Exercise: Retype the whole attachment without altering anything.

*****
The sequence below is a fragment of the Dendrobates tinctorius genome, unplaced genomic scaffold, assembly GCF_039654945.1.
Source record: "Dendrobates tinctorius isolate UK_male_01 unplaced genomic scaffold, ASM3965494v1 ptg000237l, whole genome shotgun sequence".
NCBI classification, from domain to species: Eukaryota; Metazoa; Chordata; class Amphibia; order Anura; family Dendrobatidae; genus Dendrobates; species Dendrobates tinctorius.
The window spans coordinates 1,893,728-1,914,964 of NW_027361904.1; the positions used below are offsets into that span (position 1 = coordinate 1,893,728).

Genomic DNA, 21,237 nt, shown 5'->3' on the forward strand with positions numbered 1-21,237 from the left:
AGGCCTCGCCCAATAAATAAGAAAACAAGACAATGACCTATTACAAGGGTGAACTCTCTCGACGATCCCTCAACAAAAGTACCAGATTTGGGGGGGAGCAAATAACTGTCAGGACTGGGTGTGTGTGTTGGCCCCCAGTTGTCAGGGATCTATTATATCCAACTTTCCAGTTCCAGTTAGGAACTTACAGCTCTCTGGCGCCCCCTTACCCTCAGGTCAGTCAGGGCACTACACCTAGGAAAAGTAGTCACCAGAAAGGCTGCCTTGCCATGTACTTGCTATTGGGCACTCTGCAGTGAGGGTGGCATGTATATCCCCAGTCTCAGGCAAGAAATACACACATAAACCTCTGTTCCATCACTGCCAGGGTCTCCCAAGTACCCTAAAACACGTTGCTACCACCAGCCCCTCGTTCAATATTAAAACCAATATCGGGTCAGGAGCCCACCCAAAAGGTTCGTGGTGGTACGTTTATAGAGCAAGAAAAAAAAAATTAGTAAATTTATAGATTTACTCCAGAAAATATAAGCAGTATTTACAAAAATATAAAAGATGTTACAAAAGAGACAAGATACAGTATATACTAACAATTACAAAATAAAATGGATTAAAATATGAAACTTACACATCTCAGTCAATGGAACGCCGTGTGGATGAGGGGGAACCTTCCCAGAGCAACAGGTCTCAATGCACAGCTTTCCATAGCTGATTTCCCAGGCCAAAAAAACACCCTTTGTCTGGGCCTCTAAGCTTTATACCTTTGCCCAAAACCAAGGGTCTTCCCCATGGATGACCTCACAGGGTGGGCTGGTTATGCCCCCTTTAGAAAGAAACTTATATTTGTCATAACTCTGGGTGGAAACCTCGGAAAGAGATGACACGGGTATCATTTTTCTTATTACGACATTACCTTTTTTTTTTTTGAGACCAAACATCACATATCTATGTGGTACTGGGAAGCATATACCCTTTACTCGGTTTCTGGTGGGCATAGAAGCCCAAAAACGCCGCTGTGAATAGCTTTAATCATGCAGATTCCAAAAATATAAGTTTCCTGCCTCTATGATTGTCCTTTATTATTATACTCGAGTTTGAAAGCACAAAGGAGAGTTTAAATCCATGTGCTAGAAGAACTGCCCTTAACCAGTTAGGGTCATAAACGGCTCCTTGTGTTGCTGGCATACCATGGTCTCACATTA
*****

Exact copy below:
The sequence below is a fragment of the Dendrobates tinctorius genome, unplaced genomic scaffold, assembly GCF_039654945.1.
Source record: "Dendrobates tinctorius isolate UK_male_01 unplaced genomic scaffold, ASM3965494v1 ptg000237l, whole genome shotgun sequence".
NCBI classification, from domain to species: Eukaryota; Metazoa; Chordata; class Amphibia; order Anura; family Dendrobatidae; genus Dendrobates; species Dendrobates tinctorius.
The window spans coordinates 1,893,728-1,914,964 of NW_027361904.1; the positions used below are offsets into that span (position 1 = coordinate 1,893,728).

Genomic DNA, 21,237 nt, shown 5'->3' on the forward strand with positions numbered 1-21,237 from the left:
AGGCCTCGCCCAATAAATAAGAAAACAAGACAATGACCTATTACAAGGGTGAACTCTCTCGACGATCCCTCAACAAAAGTACCAGATTTGGGGGGGAGCAAATAACTGTCAGGACTGGGTGTGTGTGTTGGCCCCCAGTTGTCAGGGATCTATTATATCCAACTTTCCAGTTCCAGTTAGGAACTTACAGCTCTCTGGCGCCCCCTTACCCTCAGGTCAGTCAGGGCACTACACCTAGGAAAAGTAGTCACCAGAAAGGCTGCCTTGCCATGTACTTGCTATTGGGCACTCTGCAGTGAGGGTGGCATGTATATCCCCAGTCTCAGGCAAGAAATACACACATAAACCTCTGTTCCATCACTGCCAGGGTCTCCCAAGTACCCTAAAACACGTTGCTACCACCAGCCCCTCGTTCAATATTAAAACCAATATCGGGTCAGGAGCCCACCCAAAAGGTTCGTGGTGGTACGTTTATAGAGCAAGAAAAAAAAAATTAGTAAATTTATAGATTTACTCCAGAAAATATAAGCAGTATTTACAAAAATATAAAAGATGTTACAAAAGAGACAAGATACAGTATATACTAACAATTACAAAATAAAATGGATTAAAATATGAAACTTACACATCTCAGTCAATGGAACGCCGTGTGGATGAGGGGGAACCTTCCCAGAGCAACAGGTCTCAATGCACAGCTTTCCATAGCTGATTTCCCAGGCCAAAAAAACACCCTTTGTCTGGGCCTCTAAGCTTTATACCTTTGCCCAAAACCAAGGGTCTTCCCCATGGATGACCTCACAGGGTGGGCTGGTTATGCCCCCTTTAGAAAGAAACTTATATTTGTCATAACTCTGGGTGGAAACCTCGGAAAGAGATGACACGGGTATCATTTTTCTTATTACGACATTACCTTTTTTTTTTTTGAGACCAAACATCACATATCTATGTGGTACTGGGAAGCATATACCCTTTACTCGGTTTCTGGTGGGCATAGAAGCCCAAAAACGCCGCTGTGAATAGCTTTAATCATGCAGATTCCAAAAATATAAGTTTCCTGCCTCTATGATTGTCCTTTATTATTATACTCGAGTTTGAAAGCACAAAGGAGAGTTTAAATCCATGTGCTAGAAGAACTGCCCTTAACCAGTTAGGGTCATAAACGGCTCCTTGTGTTGCTGGCATACCATGGTCTCACATTA